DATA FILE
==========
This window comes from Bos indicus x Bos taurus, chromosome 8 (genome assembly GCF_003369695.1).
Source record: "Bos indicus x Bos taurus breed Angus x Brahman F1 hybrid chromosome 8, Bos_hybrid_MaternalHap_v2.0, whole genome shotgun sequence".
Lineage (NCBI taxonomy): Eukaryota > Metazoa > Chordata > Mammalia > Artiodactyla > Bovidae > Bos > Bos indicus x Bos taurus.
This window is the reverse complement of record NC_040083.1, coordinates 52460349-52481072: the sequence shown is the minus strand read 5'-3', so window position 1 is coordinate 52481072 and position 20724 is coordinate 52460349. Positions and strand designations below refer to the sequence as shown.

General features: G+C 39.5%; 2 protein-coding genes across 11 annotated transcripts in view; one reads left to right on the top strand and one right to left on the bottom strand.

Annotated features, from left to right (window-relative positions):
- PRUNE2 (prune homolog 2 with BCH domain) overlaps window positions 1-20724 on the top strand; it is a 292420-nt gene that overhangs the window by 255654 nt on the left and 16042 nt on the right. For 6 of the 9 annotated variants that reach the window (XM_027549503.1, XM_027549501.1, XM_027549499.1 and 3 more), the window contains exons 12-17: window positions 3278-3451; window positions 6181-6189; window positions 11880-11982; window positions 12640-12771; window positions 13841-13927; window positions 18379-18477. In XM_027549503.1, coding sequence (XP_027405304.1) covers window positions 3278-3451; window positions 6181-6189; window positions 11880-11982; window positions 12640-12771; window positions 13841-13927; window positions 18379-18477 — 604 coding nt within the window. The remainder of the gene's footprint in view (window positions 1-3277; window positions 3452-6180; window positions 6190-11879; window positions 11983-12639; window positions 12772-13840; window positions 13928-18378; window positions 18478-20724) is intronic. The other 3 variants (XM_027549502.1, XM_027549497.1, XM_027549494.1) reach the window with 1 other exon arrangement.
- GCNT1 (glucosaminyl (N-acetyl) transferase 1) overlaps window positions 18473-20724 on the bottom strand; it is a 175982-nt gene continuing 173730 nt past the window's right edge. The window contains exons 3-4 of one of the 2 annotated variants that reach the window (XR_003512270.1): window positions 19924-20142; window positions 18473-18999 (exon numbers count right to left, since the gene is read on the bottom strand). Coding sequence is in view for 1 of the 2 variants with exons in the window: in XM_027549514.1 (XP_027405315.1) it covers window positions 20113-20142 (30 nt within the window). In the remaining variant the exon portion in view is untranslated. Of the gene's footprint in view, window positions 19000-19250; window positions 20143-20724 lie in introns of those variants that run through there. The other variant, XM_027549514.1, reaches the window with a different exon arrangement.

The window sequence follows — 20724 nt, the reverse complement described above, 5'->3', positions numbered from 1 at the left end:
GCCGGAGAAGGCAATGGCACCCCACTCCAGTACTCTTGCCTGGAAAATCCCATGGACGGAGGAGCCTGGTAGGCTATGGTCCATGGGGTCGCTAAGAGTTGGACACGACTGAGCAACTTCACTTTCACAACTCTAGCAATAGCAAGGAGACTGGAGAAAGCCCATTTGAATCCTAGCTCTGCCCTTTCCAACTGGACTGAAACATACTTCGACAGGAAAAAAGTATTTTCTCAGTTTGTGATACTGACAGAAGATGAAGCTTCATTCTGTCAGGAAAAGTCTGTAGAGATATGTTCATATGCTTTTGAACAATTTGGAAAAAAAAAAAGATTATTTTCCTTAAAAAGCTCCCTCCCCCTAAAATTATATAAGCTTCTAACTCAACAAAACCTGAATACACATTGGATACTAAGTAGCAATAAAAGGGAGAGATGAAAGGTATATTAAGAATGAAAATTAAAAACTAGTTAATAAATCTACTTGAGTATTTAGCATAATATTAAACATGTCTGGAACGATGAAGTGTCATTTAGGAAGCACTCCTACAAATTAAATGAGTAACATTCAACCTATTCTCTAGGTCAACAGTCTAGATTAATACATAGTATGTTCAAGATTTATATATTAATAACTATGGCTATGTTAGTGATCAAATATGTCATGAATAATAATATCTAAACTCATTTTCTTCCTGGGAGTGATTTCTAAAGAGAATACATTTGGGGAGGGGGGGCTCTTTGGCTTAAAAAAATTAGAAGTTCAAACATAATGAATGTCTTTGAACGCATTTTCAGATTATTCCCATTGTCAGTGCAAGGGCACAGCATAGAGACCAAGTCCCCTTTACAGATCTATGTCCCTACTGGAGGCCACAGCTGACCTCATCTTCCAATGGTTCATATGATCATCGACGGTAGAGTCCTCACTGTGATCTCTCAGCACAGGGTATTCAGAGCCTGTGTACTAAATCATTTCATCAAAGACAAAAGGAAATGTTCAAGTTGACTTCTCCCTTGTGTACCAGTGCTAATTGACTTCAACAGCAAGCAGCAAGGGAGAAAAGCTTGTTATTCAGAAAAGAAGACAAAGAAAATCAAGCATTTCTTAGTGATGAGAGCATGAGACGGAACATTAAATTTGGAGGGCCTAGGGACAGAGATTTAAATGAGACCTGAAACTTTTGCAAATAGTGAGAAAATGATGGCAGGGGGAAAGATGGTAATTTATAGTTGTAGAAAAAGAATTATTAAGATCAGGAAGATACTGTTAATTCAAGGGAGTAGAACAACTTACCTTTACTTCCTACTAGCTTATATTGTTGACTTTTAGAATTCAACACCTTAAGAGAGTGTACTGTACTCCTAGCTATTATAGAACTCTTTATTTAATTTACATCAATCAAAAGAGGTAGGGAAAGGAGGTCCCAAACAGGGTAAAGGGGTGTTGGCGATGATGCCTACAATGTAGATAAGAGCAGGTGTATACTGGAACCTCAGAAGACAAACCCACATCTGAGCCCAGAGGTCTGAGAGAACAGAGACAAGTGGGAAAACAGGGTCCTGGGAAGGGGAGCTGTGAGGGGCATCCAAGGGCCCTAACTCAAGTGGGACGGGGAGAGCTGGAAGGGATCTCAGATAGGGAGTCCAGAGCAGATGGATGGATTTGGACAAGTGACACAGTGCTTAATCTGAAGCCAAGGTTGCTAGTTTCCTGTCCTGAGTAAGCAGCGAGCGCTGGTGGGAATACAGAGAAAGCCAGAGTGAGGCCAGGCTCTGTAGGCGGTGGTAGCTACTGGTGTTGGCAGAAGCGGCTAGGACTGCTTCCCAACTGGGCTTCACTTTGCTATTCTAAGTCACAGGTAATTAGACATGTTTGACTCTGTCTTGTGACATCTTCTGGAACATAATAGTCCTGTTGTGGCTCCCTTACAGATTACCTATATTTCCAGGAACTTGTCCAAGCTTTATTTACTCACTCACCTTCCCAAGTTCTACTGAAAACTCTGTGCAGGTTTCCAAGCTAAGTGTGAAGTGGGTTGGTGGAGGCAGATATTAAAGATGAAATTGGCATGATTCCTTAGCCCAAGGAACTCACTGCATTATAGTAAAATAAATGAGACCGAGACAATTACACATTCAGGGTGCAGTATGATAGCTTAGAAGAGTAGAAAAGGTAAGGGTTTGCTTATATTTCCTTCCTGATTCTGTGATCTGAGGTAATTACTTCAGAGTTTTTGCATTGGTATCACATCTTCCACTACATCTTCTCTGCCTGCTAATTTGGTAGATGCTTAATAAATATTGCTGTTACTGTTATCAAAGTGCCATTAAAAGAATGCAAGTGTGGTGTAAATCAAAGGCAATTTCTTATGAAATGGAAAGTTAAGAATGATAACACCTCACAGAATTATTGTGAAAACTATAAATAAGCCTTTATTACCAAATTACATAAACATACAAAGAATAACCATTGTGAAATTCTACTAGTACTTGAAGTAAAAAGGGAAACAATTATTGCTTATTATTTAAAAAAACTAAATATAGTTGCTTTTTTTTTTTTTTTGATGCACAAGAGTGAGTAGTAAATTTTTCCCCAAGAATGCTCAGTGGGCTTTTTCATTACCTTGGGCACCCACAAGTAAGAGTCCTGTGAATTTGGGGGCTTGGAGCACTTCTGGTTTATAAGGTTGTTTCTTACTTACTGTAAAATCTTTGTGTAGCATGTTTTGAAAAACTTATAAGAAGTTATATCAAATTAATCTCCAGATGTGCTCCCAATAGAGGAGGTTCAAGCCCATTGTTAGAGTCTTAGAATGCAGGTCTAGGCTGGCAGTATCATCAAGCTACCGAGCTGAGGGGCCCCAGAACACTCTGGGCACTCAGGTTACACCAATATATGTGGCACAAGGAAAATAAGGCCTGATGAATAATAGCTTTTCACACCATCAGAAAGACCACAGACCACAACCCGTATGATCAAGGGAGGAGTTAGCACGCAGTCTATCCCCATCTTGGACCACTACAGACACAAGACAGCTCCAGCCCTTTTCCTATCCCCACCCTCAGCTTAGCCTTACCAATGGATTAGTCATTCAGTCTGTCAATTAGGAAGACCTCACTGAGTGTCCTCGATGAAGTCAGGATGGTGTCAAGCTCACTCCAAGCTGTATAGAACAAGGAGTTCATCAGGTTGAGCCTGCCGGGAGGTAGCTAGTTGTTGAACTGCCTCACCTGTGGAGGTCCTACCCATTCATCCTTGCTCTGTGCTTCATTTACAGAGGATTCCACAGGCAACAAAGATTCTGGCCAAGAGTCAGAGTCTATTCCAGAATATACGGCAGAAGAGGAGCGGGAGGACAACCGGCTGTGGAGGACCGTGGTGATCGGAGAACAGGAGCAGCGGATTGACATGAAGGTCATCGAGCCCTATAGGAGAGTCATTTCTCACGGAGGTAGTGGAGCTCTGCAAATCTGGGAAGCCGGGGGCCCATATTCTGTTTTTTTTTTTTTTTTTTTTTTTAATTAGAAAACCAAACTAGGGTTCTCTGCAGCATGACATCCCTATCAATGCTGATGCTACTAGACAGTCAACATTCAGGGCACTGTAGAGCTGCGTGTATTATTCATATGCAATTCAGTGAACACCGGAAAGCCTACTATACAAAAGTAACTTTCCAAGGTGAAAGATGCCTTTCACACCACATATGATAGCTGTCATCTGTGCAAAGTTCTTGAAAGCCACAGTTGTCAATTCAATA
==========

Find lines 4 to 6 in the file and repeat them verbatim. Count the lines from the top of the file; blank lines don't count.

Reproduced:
This window is the reverse complement of record NC_040083.1, coordinates 52460349-52481072: the sequence shown is the minus strand read 5'-3', so window position 1 is coordinate 52481072 and position 20724 is coordinate 52460349. Positions and strand designations below refer to the sequence as shown.

General features: G+C 39.5%; 2 protein-coding genes across 11 annotated transcripts in view; one reads left to right on the top strand and one right to left on the bottom strand.

Annotated features, from left to right (window-relative positions):